If you love being in, on, or near the ocean, you’ll love Turks and Caicos Islands in the Caribbean. Beautiful water, splendid beaches, and historic sites make this a world-class destination for tourists and especially for cruise ships, which is how we arrived there.

Shopping and dining are convenient.
Grand Turk is the largest and political capital of the islands. The cruise center there is a world-class beachfront facility of 14 landscaped acres. Opened in 2006, the $50 million center consists of a pier, recreational area that includes one of the largest swimming pools in the Caribbean, and 1100 feet of beachfront for sunbathing and snorkeling at the foot of the cruise pier. There’s also plenty of shopping, restaurants, and bars, so cruise passengers can enjoy the island without taking an additional excursion.
Lots of fish around The Wall at Cotton Bay.
We chose to go a half mile offshore on a catamaran to Cotton Bay. After sailing across crystal clear turquoise water we arrived at an area known as The Wall, a favorite place for scuba divers as well as snorkelers since the water drops off to 7,000 feet deep. We snorkeled at an underwater coral reef which hosted many varieties of colorful tropical fish including plentiful white and yellow striped fish and a small barracuda.

After snorkeling we headed to the soft, champagne-colored sand of the beach.  We waded ashore from the catamaran (after sampling the crew’s rum punch) and spent a lovely time basking on the pristine beach and soaking up the warm Caribbean sun.
This is the life! Beautiful beach and a drink in hand
Turks and Caicos is part of the Lesser Antiles—smaller islands that are actually tops of undersea mountains. Vikings discovered the islands 200 years before Columbus. History was made there 500 years later as John Glen landed on Grand Turk when returning from his landmark space adventure. There is a statue and museum commemorating that event, which is of interest to Americans, too.

Larry posed beside the statue of John Glen.
Whether Turks and Caicos is a cruise port stop or you decide to spend more time there, you’ll find relaxing easy and water activities among the best in the Caribbean.
Photos by Larry and Beverly  Burmeier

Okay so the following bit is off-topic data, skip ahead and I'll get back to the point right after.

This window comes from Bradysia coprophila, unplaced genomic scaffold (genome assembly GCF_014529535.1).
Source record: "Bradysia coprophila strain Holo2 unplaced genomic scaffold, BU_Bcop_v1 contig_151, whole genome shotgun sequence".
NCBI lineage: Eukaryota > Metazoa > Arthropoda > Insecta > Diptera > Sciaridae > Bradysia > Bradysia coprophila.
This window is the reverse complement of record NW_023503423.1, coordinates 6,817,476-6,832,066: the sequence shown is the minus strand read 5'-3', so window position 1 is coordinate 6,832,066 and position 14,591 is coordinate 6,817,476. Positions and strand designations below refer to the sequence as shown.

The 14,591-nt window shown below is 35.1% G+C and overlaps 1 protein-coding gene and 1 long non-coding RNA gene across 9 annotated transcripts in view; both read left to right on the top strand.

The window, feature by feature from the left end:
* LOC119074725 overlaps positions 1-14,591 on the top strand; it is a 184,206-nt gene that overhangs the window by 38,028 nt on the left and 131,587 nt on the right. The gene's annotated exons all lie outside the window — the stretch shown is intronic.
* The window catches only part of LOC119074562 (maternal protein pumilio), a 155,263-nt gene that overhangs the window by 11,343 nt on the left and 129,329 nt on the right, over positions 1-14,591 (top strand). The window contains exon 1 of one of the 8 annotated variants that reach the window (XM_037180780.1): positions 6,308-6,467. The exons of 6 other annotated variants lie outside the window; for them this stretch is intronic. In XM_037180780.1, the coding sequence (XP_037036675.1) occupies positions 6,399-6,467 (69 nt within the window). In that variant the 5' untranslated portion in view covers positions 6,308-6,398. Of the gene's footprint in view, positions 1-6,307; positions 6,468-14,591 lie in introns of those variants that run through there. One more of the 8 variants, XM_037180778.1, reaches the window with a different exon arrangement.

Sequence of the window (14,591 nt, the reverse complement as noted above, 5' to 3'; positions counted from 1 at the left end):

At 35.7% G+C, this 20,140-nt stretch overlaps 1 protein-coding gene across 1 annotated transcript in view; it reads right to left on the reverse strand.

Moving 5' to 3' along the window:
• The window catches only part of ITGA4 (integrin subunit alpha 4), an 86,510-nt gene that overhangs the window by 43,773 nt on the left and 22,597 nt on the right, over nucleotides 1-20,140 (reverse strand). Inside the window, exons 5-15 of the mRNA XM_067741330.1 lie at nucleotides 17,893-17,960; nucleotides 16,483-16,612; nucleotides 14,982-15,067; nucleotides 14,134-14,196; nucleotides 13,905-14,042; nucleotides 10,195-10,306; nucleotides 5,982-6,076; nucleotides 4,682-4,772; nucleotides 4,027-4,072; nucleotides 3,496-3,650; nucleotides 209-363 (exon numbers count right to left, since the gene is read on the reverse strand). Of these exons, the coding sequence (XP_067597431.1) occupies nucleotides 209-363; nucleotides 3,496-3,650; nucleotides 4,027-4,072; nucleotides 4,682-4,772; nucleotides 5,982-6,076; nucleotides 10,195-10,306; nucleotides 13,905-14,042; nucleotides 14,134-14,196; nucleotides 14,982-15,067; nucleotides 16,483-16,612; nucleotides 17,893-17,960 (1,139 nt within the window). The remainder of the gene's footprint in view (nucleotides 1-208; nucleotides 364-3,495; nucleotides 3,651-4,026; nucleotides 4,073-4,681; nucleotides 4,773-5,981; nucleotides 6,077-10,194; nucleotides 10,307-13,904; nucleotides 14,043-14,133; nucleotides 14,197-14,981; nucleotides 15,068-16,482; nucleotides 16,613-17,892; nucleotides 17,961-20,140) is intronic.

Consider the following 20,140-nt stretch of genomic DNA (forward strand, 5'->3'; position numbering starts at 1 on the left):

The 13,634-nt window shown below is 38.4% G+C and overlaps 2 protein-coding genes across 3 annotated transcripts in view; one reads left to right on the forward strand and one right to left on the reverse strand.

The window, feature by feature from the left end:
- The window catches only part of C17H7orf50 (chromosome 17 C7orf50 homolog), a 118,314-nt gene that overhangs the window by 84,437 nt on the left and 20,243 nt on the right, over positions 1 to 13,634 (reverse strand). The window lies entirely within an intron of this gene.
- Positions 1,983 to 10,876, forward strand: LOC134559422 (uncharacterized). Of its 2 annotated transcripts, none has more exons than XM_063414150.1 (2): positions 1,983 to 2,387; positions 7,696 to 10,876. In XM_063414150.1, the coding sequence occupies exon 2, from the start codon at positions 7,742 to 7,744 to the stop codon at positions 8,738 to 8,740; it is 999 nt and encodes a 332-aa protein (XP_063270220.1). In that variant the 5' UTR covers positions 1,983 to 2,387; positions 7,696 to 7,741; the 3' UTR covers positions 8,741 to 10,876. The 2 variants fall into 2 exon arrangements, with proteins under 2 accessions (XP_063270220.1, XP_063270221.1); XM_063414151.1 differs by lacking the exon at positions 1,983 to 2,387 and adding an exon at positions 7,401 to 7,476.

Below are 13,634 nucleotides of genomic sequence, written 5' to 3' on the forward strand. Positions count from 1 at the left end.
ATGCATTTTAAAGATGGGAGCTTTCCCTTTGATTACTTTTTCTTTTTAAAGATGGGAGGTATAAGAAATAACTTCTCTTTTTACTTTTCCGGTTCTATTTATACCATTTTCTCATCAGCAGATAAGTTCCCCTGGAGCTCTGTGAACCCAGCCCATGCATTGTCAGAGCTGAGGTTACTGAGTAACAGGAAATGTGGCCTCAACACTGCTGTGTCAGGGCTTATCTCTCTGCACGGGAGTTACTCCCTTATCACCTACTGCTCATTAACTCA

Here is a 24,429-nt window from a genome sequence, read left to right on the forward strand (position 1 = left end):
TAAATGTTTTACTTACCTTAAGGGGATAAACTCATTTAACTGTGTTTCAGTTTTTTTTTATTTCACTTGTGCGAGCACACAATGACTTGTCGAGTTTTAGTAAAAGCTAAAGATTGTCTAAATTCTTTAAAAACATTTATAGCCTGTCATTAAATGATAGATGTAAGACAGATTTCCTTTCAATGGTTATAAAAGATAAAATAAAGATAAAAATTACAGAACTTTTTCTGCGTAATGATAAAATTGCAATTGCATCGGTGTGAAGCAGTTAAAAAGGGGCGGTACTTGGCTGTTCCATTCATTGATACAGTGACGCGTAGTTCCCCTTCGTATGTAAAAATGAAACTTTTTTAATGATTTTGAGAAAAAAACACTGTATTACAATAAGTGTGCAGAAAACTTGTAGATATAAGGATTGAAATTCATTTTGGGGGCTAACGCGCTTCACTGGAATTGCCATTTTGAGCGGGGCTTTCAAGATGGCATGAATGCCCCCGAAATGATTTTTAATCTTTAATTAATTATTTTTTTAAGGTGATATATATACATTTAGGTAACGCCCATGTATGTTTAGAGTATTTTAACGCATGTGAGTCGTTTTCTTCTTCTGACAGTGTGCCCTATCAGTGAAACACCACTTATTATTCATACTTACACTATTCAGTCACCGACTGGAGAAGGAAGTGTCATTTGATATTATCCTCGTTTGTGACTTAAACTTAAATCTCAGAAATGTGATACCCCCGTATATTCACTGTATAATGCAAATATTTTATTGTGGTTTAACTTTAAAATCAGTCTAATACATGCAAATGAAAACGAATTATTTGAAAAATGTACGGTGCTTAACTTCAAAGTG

Sunday, September 3, 2017

Good news if you love America's national parks

Majestic mountains of Grand Teton National Park
Visit national parks for free

You probably remember that the National Park Service turned 100 years old in 2016 and many parks hosted special events and celebrations. But every year there are several designated days when fees to visit national parks that have a charge (many national park sites are always free) are waived.

Hiking to Delicate Arch in Arches National Park
The next fee-free day is September 30, and the last one for 2017 is Veterans Day Weekend on November 11-12. There’s no better time to enjoy our country’s history and natural beauty.

National parks have been called America’s Best Idea for good reason. Fee-free days make parks accessible to more people and provide a great opportunity to visit a new place or return to an old favorite, especially if your favorite park is one that normally charges an entrance fee. It’s good to note that only 118 of 417 National Park Service sites have an entrance fee.
Glorious colors of Grand Canyon National Park
In addition, any fourth grade student can get a free annual pass through the Every Kid in a Park program, and active duty military and citizens with a permanent disability can also get free passes. For more information about discounted passes, visit America the Beautiful National Parks and Federal Recreational Lands Pass.

Yellowstone National Park geysers
The noted fee waivers in September and November include entrance fees (which normally range from $3 to $30), commercial tour fees, and transportation entrance fees. Other fees such as reservation, camping, tours, concession and fees collected by third parties are not included unless stated otherwise.

Senior passes are golden

If you are age 62 or older, the best travel bargain you can find is the lifetime national park senior pass, even though the cost increased in August 2017 from $10 to $80. That’s for a lifetime pass, or you can purchase an annual senior pass, good for all national park sites, for $20.

While that may seem like a large increase, your traveling companions can also enter parks for free, up to four adults (Children under age 16 are always admitted free). Many sites also offer discounts on amenities like camping, swimming, boating, tours, or shopping with the senior pass.
Hoodoos in Bryce Canyon National Park
If you already have a lifetime pass, it is still valid; but if you lose it and have to replace it, you’ll pay the higher fee. 

Hiking in Zion National Park
The price increase is a result of Centennial Legislation passed by the U.S. Congress in December 2016. If you love our national parks as much as I do, you’ll be happy to know that funds from all Senior Passes purchased in a national park will go to a National Park Foundation Endowment and a National Park Centennial Challenge Fund.
You can also purchase Senior Passes online or through the mail with an added $10 processing fee. Contact

What are you waiting for? Buy that Senior Pass or go on fee-free days--just take time to explore your national parks!
Photos by Larry and Beverly Burmeier